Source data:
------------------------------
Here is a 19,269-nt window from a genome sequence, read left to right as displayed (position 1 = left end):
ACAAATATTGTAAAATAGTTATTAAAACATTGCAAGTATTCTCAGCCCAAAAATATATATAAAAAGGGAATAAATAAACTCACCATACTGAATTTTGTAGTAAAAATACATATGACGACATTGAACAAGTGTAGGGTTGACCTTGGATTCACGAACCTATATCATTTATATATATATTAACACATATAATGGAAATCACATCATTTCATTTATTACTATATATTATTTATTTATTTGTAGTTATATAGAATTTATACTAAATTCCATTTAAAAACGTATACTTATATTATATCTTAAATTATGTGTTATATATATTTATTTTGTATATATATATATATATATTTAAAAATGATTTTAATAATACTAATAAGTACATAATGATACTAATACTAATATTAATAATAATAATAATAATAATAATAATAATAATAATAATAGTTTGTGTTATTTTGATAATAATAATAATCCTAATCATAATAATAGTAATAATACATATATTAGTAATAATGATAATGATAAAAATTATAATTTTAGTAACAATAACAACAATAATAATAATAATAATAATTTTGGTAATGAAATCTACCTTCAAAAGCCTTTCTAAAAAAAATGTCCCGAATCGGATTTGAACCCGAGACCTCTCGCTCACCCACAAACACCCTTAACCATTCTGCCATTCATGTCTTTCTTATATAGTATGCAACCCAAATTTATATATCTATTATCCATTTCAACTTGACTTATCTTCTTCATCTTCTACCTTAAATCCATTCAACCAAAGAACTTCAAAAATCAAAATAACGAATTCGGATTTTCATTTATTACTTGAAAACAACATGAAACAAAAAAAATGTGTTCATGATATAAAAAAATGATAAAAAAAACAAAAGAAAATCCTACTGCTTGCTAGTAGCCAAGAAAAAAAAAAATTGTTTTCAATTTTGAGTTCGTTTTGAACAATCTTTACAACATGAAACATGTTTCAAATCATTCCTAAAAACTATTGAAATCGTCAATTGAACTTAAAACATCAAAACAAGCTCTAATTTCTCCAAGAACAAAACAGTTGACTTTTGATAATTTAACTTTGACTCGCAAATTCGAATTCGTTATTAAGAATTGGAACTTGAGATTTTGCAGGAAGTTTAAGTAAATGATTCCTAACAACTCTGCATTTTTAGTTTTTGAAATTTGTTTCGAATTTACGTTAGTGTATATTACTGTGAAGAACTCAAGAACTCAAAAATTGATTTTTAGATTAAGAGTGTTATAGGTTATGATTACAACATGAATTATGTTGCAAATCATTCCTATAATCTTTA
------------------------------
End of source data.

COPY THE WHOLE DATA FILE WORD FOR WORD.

Here is a 19,269-nt window from a genome sequence, read left to right as displayed (position 1 = left end):
ACAAATATTGTAAAATAGTTATTAAAACATTGCAAGTATTCTCAGCCCAAAAATATATATAAAAAGGGAATAAATAAACTCACCATACTGAATTTTGTAGTAAAAATACATATGACGACATTGAACAAGTGTAGGGTTGACCTTGGATTCACGAACCTATATCATTTATATATATATTAACACATATAATGGAAATCACATCATTTCATTTATTACTATATATTATTTATTTATTTGTAGTTATATAGAATTTATACTAAATTCCATTTAAAAACGTATACTTATATTATATCTTAAATTATGTGTTATATATATTTATTTTGTATATATATATATATATATTTAAAAATGATTTTAATAATACTAATAAGTACATAATGATACTAATACTAATATTAATAATAATAATAATAATAATAATAATAATAATAATAATAGTTTGTGTTATTTTGATAATAATAATAATCCTAATCATAATAATAGTAATAATACATATATTAGTAATAATGATAATGATAAAAATTATAATTTTAGTAACAATAACAACAATAATAATAATAATAATAATTTTGGTAATGAAATCTACCTTCAAAAGCCTTTCTAAAAAAAATGTCCCGAATCGGATTTGAACCCGAGACCTCTCGCTCACCCACAAACACCCTTAACCATTCTGCCATTCATGTCTTTCTTATATAGTATGCAACCCAAATTTATATATCTATTATCCATTTCAACTTGACTTATCTTCTTCATCTTCTACCTTAAATCCATTCAACCAAAGAACTTCAAAAATCAAAATAACGAATTCGGATTTTCATTTATTACTTGAAAACAACATGAAACAAAAAAAATGTGTTCATGATATAAAAAAATGATAAAAAAAACAAAAGAAAATCCTACTGCTTGCTAGTAGCCAAGAAAAAAAAAAATTGTTTTCAATTTTGAGTTCGTTTTGAACAATCTTTACAACATGAAACATGTTTCAAATCATTCCTAAAAACTATTGAAATCGTCAATTGAACTTAAAACATCAAAACAAGCTCTAATTTCTCCAAGAACAAAACAGTTGACTTTTGATAATTTAACTTTGACTCGCAAATTCGAATTCGTTATTAAGAATTGGAACTTGAGATTTTGCAGGAAGTTTAAGTAAATGATTCCTAACAACTCTGCATTTTTAGTTTTTGAAATTTGTTTCGAATTTACGTTAGTGTATATTACTGTGAAGAACTCAAGAACTCAAAAATTGATTTTTAGATTAAGAGTGTTATAGGTTATGATTACAACATGAATTATGTTGCAAATCATTCCTATAATCTTTA